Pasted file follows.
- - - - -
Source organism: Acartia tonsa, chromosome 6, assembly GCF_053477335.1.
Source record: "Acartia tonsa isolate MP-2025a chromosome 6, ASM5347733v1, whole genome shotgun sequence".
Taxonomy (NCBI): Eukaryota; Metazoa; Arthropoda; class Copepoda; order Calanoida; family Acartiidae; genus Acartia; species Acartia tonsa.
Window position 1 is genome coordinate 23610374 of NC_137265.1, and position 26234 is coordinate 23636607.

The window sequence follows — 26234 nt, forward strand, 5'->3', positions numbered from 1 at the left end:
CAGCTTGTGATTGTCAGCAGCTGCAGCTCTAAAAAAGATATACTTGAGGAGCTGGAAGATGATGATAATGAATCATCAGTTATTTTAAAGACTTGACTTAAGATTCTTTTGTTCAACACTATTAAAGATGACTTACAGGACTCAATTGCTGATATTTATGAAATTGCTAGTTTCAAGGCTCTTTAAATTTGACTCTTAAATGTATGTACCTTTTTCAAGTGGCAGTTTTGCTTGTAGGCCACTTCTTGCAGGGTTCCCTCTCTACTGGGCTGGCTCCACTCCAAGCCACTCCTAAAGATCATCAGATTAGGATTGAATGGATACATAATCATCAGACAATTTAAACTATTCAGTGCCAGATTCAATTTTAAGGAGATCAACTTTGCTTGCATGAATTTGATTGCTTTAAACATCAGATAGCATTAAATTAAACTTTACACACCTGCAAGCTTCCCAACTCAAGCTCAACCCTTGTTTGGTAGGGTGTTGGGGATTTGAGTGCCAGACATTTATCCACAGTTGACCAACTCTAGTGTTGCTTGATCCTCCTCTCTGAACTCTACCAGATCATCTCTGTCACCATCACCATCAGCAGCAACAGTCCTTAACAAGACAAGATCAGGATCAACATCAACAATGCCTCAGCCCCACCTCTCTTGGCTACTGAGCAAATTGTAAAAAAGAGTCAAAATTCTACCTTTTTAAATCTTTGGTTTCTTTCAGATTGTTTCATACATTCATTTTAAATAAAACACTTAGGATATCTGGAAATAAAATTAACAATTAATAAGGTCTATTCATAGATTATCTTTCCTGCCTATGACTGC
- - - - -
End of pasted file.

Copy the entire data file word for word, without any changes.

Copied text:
Source organism: Acartia tonsa, chromosome 6, assembly GCF_053477335.1.
Source record: "Acartia tonsa isolate MP-2025a chromosome 6, ASM5347733v1, whole genome shotgun sequence".
Taxonomy (NCBI): Eukaryota; Metazoa; Arthropoda; class Copepoda; order Calanoida; family Acartiidae; genus Acartia; species Acartia tonsa.
Window position 1 is genome coordinate 23610374 of NC_137265.1, and position 26234 is coordinate 23636607.

The window sequence follows — 26234 nt, forward strand, 5'->3', positions numbered from 1 at the left end:
CAGCTTGTGATTGTCAGCAGCTGCAGCTCTAAAAAAGATATACTTGAGGAGCTGGAAGATGATGATAATGAATCATCAGTTATTTTAAAGACTTGACTTAAGATTCTTTTGTTCAACACTATTAAAGATGACTTACAGGACTCAATTGCTGATATTTATGAAATTGCTAGTTTCAAGGCTCTTTAAATTTGACTCTTAAATGTATGTACCTTTTTCAAGTGGCAGTTTTGCTTGTAGGCCACTTCTTGCAGGGTTCCCTCTCTACTGGGCTGGCTCCACTCCAAGCCACTCCTAAAGATCATCAGATTAGGATTGAATGGATACATAATCATCAGACAATTTAAACTATTCAGTGCCAGATTCAATTTTAAGGAGATCAACTTTGCTTGCATGAATTTGATTGCTTTAAACATCAGATAGCATTAAATTAAACTTTACACACCTGCAAGCTTCCCAACTCAAGCTCAACCCTTGTTTGGTAGGGTGTTGGGGATTTGAGTGCCAGACATTTATCCACAGTTGACCAACTCTAGTGTTGCTTGATCCTCCTCTCTGAACTCTACCAGATCATCTCTGTCACCATCACCATCAGCAGCAACAGTCCTTAACAAGACAAGATCAGGATCAACATCAACAATGCCTCAGCCCCACCTCTCTTGGCTACTGAGCAAATTGTAAAAAAGAGTCAAAATTCTACCTTTTTAAATCTTTGGTTTCTTTCAGATTGTTTCATACATTCATTTTAAATAAAACACTTAGGATATCTGGAAATAAAATTAACAATTAATAAGGTCTATTCATAGATTATCTTTCCTGCCTATGACTGC